Yellow candle-like flames are natural and soothing. Avoid the harsh glare of white LED or fluorescent lights. Read a bedtime story, pray (if you want) and then encourage the child to hug a warm blanket or a stuffed animal. These activities create feelings of comfort and security.
When your toddler wakes up at night, get up and press your ears to the doorway. Listen for five minutes. If the child hasn’t gone back to sleep, open the door and pacify the child. Ask what the problem is. Listen to what your child has to say. Afterward, hug them and encourage them to hum and to rock their favorite stuffed animal, blanket or self-held bottle,
Don’t linger in the room for too long. Leave after five minutes. You can wait outside and monitor the child’s progress from there. Often, the child will drift off to sleep without your help. If, however, your toddler continues to cry, wait for seven minutes before you intervene. Be willing to give your toddler adequate room to practice the self-soothing techniques they’ve learned.
How long should a toddler cry it out?
Every child is different. And in matters of self-soothing, there isn’t a one-size-fits-all guideline. Some experts say it’s okay to allow your toddler to fuss and cry for about five to eleven minutes before you intervene. Other experts recommend a longer duration.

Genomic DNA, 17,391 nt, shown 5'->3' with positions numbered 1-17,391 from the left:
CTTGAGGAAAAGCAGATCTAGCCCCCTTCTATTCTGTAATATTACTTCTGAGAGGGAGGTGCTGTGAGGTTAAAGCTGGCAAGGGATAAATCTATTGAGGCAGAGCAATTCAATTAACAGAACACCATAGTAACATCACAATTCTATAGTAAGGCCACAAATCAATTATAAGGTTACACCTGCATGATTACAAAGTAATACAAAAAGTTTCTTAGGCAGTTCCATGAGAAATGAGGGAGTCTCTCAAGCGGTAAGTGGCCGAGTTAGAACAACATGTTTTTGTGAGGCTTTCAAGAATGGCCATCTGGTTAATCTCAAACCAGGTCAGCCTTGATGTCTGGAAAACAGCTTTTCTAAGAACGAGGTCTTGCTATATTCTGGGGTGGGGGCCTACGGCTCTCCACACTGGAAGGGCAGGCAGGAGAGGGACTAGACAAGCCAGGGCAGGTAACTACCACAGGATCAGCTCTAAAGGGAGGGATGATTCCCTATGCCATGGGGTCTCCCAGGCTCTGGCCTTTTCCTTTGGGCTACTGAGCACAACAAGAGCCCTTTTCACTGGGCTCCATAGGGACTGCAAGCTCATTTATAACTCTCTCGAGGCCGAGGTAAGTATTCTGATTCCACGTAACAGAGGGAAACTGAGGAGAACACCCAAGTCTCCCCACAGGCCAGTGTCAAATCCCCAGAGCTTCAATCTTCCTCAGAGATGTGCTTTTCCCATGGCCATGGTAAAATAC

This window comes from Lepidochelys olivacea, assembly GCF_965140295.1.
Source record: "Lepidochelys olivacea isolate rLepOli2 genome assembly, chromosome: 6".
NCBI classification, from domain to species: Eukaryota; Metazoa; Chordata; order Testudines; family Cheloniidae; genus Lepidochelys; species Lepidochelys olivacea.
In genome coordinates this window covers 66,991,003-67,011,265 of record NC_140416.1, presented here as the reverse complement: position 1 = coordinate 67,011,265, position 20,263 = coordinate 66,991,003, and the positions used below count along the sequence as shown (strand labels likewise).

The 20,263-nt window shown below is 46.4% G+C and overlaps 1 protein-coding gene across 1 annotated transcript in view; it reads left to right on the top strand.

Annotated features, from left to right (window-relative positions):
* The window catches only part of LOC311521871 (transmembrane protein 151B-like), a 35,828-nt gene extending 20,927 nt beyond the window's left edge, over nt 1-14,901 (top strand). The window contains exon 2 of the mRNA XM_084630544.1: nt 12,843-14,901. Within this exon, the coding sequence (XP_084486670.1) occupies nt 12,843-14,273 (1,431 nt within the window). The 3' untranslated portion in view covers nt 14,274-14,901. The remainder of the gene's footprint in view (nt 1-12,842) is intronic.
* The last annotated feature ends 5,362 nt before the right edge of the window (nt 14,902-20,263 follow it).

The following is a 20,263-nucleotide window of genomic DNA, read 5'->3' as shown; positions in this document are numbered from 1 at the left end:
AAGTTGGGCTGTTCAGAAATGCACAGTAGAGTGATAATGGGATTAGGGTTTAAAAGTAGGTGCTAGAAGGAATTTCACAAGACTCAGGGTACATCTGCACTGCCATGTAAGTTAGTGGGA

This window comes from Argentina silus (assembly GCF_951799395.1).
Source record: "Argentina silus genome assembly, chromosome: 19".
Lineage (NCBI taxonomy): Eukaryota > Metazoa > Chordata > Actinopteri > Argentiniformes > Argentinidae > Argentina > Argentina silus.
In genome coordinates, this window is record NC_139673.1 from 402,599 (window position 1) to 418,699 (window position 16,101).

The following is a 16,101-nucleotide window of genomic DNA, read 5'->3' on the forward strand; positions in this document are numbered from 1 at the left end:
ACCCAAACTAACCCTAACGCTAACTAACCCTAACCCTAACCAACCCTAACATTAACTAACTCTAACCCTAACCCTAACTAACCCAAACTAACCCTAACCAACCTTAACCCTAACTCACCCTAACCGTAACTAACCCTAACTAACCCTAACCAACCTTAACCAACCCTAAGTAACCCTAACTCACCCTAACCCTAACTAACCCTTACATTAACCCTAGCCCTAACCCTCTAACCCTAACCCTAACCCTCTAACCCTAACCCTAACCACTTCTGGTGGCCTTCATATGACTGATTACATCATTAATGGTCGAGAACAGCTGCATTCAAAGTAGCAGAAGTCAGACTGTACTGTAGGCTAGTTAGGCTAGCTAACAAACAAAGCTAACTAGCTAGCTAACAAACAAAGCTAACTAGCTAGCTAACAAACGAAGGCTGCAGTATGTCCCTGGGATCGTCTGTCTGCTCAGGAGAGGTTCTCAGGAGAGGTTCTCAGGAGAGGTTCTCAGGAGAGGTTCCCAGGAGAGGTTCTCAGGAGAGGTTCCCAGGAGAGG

Whatever you do, be sure to apply the law of moderation. Don’t let your toddler cry for too long especially if he or she is ill.
Monitor your toddler. Ensure that they aren’t harming themselves while they are crying.
Can newborns self soothe?
Experts believe that newborns are capable of self-soothing when they cross the three-months milestone (or when they turn twelve weeks).
However, it is important to note that newborns have very small stomachs and are unable to take in sufficient amounts of food at once. Often they have to wake up every one to three hours to feed. Obviously, babies who cluster feed are not capable of soothing themselves to sleep when they are hungry.
Before you start swapping self-soothing stories with other mothers, bear in mind that parenting tactics differ. Bottle-fed babies eat less than breast-fed babies. And breast milk is more easily digestible when compared to baby formula.
In other words, breast-fed babies are more likely to wake up more often for nightly feeds.
By the sixth month of life, two-thirds of babies are capable of ingesting more food at a time and of sleeping for longer hours. When they attain the six-month mark, you can teach your baby to self soothe.
Many toddlers struggle to sleep on their own. Often, toddlers insist on being held, rocked or patted to sleep even when they wake up in the middle of the night.
Not only does this deprive the entire family of quality sleep, but it also robs the child of the opportunity to learn an important life skill.
Toddlers who learn to self soothe are more likely to:
- Regulate their moods
- Cope in stressful situations
- Concentrate in a formal school setting.
You can help your child self-soothe if you create a comfortable and cozy space for your child to sleep in. Fill your child’s room with soft blankets, stuffed animals and other tools that are reminiscent of pleasant experiences. Establish a bedtime ritual and stick to it.
Tuck your child into bed and encourage them to rock their stuffed animals and or blankets. Hum to them and encourage them to hum as well.
Do not despair. Like Lala and I, you and your toddler will overcome your sleep troubles.
the key point is – you should teach your little one some vital toddler self-soothing behaviors!